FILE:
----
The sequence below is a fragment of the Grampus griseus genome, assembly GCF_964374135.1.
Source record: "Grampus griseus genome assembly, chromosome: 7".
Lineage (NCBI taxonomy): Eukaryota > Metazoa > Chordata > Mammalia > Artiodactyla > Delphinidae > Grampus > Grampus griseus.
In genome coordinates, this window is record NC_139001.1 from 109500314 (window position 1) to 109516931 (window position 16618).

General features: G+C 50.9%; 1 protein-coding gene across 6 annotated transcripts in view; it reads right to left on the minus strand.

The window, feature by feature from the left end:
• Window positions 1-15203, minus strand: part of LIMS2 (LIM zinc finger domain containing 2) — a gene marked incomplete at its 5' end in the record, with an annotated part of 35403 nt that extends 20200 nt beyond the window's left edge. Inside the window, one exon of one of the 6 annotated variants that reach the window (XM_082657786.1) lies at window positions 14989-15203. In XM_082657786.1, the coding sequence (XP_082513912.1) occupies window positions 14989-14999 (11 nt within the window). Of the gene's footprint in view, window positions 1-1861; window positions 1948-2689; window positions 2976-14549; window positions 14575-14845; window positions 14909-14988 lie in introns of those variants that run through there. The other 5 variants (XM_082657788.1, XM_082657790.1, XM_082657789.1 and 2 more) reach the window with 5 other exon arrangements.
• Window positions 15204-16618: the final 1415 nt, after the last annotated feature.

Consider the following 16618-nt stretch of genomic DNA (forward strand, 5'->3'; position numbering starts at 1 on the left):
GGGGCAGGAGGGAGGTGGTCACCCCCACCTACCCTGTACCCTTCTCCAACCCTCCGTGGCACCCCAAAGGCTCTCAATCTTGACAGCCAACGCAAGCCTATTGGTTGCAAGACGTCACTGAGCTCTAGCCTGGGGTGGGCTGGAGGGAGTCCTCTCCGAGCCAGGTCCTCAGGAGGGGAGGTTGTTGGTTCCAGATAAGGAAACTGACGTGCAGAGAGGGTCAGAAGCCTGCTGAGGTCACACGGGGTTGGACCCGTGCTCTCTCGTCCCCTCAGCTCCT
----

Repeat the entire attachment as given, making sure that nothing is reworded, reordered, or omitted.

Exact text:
The sequence below is a fragment of the Grampus griseus genome, assembly GCF_964374135.1.
Source record: "Grampus griseus genome assembly, chromosome: 7".
Lineage (NCBI taxonomy): Eukaryota > Metazoa > Chordata > Mammalia > Artiodactyla > Delphinidae > Grampus > Grampus griseus.
In genome coordinates, this window is record NC_139001.1 from 109500314 (window position 1) to 109516931 (window position 16618).

General features: G+C 50.9%; 1 protein-coding gene across 6 annotated transcripts in view; it reads right to left on the minus strand.

The window, feature by feature from the left end:
• Window positions 1-15203, minus strand: part of LIMS2 (LIM zinc finger domain containing 2) — a gene marked incomplete at its 5' end in the record, with an annotated part of 35403 nt that extends 20200 nt beyond the window's left edge. Inside the window, one exon of one of the 6 annotated variants that reach the window (XM_082657786.1) lies at window positions 14989-15203. In XM_082657786.1, the coding sequence (XP_082513912.1) occupies window positions 14989-14999 (11 nt within the window). Of the gene's footprint in view, window positions 1-1861; window positions 1948-2689; window positions 2976-14549; window positions 14575-14845; window positions 14909-14988 lie in introns of those variants that run through there. The other 5 variants (XM_082657788.1, XM_082657790.1, XM_082657789.1 and 2 more) reach the window with 5 other exon arrangements.
• Window positions 15204-16618: the final 1415 nt, after the last annotated feature.

Consider the following 16618-nt stretch of genomic DNA (forward strand, 5'->3'; position numbering starts at 1 on the left):
GGGGCAGGAGGGAGGTGGTCACCCCCACCTACCCTGTACCCTTCTCCAACCCTCCGTGGCACCCCAAAGGCTCTCAATCTTGACAGCCAACGCAAGCCTATTGGTTGCAAGACGTCACTGAGCTCTAGCCTGGGGTGGGCTGGAGGGAGTCCTCTCCGAGCCAGGTCCTCAGGAGGGGAGGTTGTTGGTTCCAGATAAGGAAACTGACGTGCAGAGAGGGTCAGAAGCCTGCTGAGGTCACACGGGGTTGGACCCGTGCTCTCTCGTCCCCTCAGCTCCT